Mitt Romney's acceptance speech to the Tampa RNC convention was compassionate, convincing, comprehensive; Marco Rubio's introductory speech of Mitt Romney was compelling and superbly well-delivered; however the evening and the convention in American memory go to superstar Clint Eastwood and his friend the Empty Chair. The crowd in the hall took some time to warm to the concept of Mr. Eastwood ad-libbing his remarks in a Q&A with the invisible POTUS. Eventually, it went on long enough so that all could accept that it was truly happening, and that Mr. Eastwood had no intention to hurry or close or even grow his theme. It was playful, strange, unpredictable, comprehensible, bordering on the surreal, as if we were watching a French farce of an English political drama, say Dickens meets Sesame Street in Paris. I described it in introduction as an "existential exercise." Afterward, the event quickly became the only thing to debate, since Mr. Romney's lines were predictable electioneering, and Mr. Rubio's biography is also well established. The arriving news as I write is that POTUS Obama has accepted the challenge of a debate and responded on the campaign FB page, "This seat's taken." Is this funny? Okay. Does it make sense? Enough. However the puzzle for me, why does POTUS believe it is useful to respond to the whimsical play of a superstar actor? One logical answer is that Candidate Obama feels threatened by the game. Odder still is that Mitt Romney has no part in the game. This is now Obama's "taken" chair vs. Eastwood's "empty" chair. The French can figure this out, I am guessing, but it frustrates my one step at a time romanticism. What I see is an actor mocking a politician, and the politician does not have the discipline to accept that the theater always has the last word. "This chair is taken," is curt, cunning, petulant, and definitely not the last word. The man on stage who can direct the whole convention hall to reply the famous Harry Callahan line, "Make my day!" is the winner each and everytime.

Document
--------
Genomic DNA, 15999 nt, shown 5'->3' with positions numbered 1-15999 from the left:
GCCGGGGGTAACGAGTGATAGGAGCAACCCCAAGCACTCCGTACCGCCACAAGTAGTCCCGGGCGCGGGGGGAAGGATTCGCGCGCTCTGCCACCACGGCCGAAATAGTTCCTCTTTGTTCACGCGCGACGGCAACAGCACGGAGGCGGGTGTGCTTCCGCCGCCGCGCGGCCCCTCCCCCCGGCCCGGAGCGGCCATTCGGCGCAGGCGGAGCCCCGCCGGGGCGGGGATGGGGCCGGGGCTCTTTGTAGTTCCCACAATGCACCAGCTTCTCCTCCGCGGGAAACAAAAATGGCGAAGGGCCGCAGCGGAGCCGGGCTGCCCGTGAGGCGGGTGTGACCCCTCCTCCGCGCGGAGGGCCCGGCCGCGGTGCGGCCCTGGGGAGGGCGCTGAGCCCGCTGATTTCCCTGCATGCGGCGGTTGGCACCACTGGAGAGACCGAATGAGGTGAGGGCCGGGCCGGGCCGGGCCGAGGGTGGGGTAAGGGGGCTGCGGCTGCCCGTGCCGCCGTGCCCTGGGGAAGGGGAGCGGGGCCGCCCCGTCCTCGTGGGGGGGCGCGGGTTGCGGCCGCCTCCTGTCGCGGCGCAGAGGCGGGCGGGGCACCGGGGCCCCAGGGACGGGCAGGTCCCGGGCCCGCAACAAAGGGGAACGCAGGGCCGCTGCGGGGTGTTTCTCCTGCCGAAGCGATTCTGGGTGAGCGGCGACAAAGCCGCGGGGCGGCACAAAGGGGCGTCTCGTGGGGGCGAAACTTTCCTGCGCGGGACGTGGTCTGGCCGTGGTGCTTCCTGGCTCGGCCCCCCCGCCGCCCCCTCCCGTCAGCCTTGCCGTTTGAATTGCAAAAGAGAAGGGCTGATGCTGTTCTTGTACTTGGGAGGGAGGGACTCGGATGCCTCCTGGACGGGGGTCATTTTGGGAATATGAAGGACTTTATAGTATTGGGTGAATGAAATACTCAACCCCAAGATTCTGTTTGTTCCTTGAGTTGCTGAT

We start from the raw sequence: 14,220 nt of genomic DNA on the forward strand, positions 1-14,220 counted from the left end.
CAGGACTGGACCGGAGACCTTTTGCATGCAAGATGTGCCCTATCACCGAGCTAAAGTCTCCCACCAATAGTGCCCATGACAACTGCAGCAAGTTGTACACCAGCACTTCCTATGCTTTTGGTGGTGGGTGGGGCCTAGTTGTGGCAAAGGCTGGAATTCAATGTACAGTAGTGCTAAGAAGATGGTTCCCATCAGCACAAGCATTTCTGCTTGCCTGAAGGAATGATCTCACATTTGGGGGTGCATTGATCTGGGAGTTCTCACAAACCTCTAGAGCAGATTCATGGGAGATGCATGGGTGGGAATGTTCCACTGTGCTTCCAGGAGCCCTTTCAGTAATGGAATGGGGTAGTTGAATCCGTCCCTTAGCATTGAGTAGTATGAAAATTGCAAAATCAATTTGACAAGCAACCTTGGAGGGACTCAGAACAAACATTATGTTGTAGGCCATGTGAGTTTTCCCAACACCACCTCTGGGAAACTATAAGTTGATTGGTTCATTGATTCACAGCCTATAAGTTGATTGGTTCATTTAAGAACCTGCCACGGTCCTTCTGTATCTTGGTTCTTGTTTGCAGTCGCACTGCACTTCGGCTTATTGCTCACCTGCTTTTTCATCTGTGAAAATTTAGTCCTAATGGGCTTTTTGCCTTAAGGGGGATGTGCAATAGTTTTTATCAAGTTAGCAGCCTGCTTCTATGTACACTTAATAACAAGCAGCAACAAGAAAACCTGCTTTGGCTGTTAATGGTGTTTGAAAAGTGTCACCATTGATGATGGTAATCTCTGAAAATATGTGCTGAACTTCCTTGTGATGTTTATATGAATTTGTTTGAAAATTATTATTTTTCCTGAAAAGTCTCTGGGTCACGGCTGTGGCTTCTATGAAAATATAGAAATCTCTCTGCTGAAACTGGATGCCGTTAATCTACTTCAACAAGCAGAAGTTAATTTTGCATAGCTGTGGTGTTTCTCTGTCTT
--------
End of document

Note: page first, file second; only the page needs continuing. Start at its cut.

"Grin with a body behind it."
Joe Biden has not responded to Clint Eastwood's roughest mockery: "Of course we all now Biden is the intellect of the Democratic party. (LAUGHTER) Kind of a grin with a body behind it." The Biden grin when he gives his acceptance speech next week will be hard not to grin back at.